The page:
Dylann Roof, the prime suspect in a Charleston, South Carolina, massacre that left nine black churchgoers dead, credited the Council of Conservative Citizens for ‘awakening’ him to the 'evils' of people of color and Jewish people in his reported manifesto.
Earl Holt III, the 62-year-old leader of the Council of Conservative Citizens, has donated $65,000 to Republican presidential candidates Sen. Ted Cruz, Sen. Rand Paul and Rick Santorum, among others, The Guardian reported.
In the past, the group has been openly anti-integration, race mixing and immigration, according to the Southern Poverty Law Center. Roof’s alleged manifesto violently mirrors these views — he touted his pro-segregation and anti-black opinions in the nearly 2,500 word rant on the topics of race, Judaism, patriotism and white nationalism.
“The event that truly awakened me was the Trayvon Martin case. I kept hearing and seeing his name, and eventually I decided to look him up. I read the Wikipedia article and right away I was unable to understand what the big deal was. It was obvious that (George) Zimmerman was in the right,” Roof explained in the manifesto, The Last Rhodesian.
Zimmerman shot and killed Martin, a black teenager, in a scuffle. He was acquitted in 2013.
“But more importantly this prompted me to type in the words ‘black on White crime’ into Google, and I have never been the same since that day. The first website I came to was the Council of Conservative Citizens. There were pages upon pages of these brutal black on White murders. I was in disbelief. At this moment I realized that something was very wrong. How could the news be blowing up the Trayvon Martin case while hundreds of these black on White murders got ignored?”
Since 2012, Holt has contributed $8,500 to Cruz and his political action committee. He also donated $1,750 to RandPAC, Paul's PAC and $2,000 to Mitt Romney’s 2012 presidential campaign. The Guardian published a list of all current members of Congress, state officials or candidates who received campaign contributions from Holt. The numbers include donations to candidate’s PAC.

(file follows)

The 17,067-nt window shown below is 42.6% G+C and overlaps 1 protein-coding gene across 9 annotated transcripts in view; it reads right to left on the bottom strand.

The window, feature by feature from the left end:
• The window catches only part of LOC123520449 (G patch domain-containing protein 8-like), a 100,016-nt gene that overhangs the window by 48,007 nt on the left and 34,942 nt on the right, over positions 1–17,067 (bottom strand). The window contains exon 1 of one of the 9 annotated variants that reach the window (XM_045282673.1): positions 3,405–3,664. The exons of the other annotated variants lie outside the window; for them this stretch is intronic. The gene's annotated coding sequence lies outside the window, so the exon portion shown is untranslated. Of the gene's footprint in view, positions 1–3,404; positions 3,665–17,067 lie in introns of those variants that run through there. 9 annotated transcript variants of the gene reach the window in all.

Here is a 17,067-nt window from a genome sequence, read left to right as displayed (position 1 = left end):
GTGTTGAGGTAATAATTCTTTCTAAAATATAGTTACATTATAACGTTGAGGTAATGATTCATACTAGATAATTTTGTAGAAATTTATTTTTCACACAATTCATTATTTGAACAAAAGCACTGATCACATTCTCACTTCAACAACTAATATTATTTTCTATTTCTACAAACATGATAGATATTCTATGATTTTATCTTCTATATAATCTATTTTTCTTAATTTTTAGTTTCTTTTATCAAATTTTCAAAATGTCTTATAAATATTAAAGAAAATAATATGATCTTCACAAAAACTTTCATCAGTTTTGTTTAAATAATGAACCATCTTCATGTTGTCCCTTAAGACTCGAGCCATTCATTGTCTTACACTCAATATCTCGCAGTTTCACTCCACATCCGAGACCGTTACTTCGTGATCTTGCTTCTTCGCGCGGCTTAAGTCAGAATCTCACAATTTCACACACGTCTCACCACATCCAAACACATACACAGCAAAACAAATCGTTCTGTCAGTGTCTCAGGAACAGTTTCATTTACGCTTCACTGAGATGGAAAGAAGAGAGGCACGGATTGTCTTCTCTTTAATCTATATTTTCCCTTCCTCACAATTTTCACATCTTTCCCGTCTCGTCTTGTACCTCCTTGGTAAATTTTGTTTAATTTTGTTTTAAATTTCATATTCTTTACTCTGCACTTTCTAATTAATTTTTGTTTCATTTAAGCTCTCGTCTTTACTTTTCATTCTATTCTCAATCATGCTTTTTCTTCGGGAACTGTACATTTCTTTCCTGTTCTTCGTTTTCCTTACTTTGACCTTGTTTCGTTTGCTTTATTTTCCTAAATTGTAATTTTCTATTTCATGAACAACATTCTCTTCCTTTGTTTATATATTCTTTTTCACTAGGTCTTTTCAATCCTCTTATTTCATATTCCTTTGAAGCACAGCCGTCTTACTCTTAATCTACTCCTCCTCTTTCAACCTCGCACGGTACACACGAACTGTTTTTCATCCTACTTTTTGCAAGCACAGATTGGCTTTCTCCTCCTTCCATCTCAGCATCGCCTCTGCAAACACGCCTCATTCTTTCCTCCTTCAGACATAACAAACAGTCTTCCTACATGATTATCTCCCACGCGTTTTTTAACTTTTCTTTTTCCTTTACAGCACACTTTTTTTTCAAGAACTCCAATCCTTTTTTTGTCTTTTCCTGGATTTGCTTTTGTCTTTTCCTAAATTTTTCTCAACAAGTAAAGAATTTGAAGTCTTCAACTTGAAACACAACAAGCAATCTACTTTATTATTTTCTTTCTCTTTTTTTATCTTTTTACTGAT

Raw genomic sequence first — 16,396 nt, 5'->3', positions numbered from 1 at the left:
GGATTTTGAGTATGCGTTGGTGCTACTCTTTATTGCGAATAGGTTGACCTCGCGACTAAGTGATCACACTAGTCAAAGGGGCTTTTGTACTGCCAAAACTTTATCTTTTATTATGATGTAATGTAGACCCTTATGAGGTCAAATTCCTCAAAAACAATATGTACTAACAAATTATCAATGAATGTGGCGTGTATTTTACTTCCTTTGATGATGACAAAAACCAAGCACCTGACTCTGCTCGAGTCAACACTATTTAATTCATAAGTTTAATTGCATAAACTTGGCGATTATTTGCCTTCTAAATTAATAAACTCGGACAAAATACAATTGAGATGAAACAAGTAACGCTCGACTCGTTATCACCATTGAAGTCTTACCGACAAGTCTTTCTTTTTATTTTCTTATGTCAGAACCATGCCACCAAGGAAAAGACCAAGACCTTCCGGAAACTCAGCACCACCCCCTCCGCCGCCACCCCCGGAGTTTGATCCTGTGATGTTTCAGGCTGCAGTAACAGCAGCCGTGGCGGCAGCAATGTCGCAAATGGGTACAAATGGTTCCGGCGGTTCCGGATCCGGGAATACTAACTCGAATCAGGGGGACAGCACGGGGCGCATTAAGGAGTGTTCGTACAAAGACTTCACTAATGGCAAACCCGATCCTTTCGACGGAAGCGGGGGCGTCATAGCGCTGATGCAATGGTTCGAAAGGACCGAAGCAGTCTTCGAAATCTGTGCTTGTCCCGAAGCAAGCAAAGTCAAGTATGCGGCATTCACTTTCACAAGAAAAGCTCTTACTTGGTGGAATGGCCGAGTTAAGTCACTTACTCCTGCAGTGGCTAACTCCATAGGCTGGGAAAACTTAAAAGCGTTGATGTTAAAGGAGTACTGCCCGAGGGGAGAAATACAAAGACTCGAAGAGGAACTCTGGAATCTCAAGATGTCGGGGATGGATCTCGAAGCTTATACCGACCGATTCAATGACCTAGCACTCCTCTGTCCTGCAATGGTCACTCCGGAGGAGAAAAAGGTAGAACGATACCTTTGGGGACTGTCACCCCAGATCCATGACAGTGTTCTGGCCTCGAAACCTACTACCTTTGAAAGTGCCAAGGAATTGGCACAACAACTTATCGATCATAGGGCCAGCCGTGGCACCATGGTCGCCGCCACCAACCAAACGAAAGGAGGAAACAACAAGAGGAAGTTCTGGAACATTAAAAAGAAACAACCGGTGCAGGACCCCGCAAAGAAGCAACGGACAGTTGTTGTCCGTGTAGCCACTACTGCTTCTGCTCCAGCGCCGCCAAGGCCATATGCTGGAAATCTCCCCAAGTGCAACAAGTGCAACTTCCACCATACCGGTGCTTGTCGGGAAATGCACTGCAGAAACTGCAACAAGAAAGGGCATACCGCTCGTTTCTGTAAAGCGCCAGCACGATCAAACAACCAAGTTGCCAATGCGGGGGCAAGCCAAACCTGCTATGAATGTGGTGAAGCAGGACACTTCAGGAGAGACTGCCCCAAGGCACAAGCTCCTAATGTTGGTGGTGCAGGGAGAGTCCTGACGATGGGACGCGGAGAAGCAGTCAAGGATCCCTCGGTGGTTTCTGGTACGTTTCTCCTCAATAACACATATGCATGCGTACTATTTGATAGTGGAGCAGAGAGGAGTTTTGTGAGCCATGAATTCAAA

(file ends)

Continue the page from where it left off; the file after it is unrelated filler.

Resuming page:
Sen. Ted Cruz of Texas — $8,500 — donating to Charleston church fund
Wisconsin Gov. Scott Walker of Wisconsin — $3,500 — donating to charity
Texas Gov. Greg Abbott — $3,000 — donating to Salvation Army in Austin
Rep. Steve King of Iowa — $2,500
Sen. Ben Sasse of Nebraska — $2,000
Sen. Rand Paul of Kentucky — $1,750 — donating to Charleston church fund
Former Sen. Rick Santorum — $1,500 — donating to Charleston church fund
Sen. Tom Cotton of Arkansas — $1,500
Rep. Louie Gohmert of Texas — $1,250
Sen. Ron Johnson of Wisconsin — $1,250
Sen. Joni Ernst of Iowa — $1,000
Sen. Jeff Flake of Arizona — $1,000
Sen. Thom Tillis of North Carolina — $1,000
Sen. Bill Cassidy of Louisiana — $1,000
Rep. Mia Love of Utah – $1,000 — returning contributions
Rep. Paul Ryan of Wisconsin — $1,000
Texas State Rep. David Simpson — $750
Rep. Thomas Emmer of Minnesota — $500
Sen. Dean Heller of Nevada — $500
Sen. Jim Risch of Idaho — $500
Rep. Kenneth Buck of Colorado — $500
Sen. Rob Portman of Ohio — $250 — donating to Charleston church fund
Rep. Mark Sanford of South Carolina — $250
Texas State Rep. Matthew Schaefer — $250
Upon being confronted by the source of its funding, Cruz’s presidential campaign said it would return the money it received from Holt. A spokesman said on June 22 that Cruz would not be returning the money and would instead make an $11,000 donation to the Mother Emanuel Hope Fund, which benefits the victims' families.
“Upon learning Mr. Holt’s background, Senator Cruz made an immediate decision to return his contributions,” said a campaign spokesman. “However after reflection, he decided that the best use of that money would not be to return it but instead use it to help support the families of victims from the Charleston shooting.”
Paul’s presidential campaign decided to give up Holt’s donation. “RandPAC is donating the funds to the Mother Emanuel Hope Fund to assist the victims’ families,” Doug Stafford, his chief strategist, told The Guardian.
Santorum, unsurprisingly, followed suit. “Senator Santorum does not condone or respect racist or hateful comments of any kind. Period. The views the Senator campaigns on are his own and he is focused on uniting America, not dividing her,” Matthew Beynon, a spokesman for Santorum, said in an email. He announced in a statement on June 22 he would donate the money to a fund for the victims’ families.
Although Holt wouldn’t comment on the matter to reporters, he didn’t apologize for Council of Conservative Citizens’ apparent role in shaping Roof’s views. “The CofCC is hardly responsible for the actions of this deranged individual merely because he gleaned accurate information from our website,” Holt said in a statement, published by the conservative and white supremacist website American Renaissance.
Image via The Guardian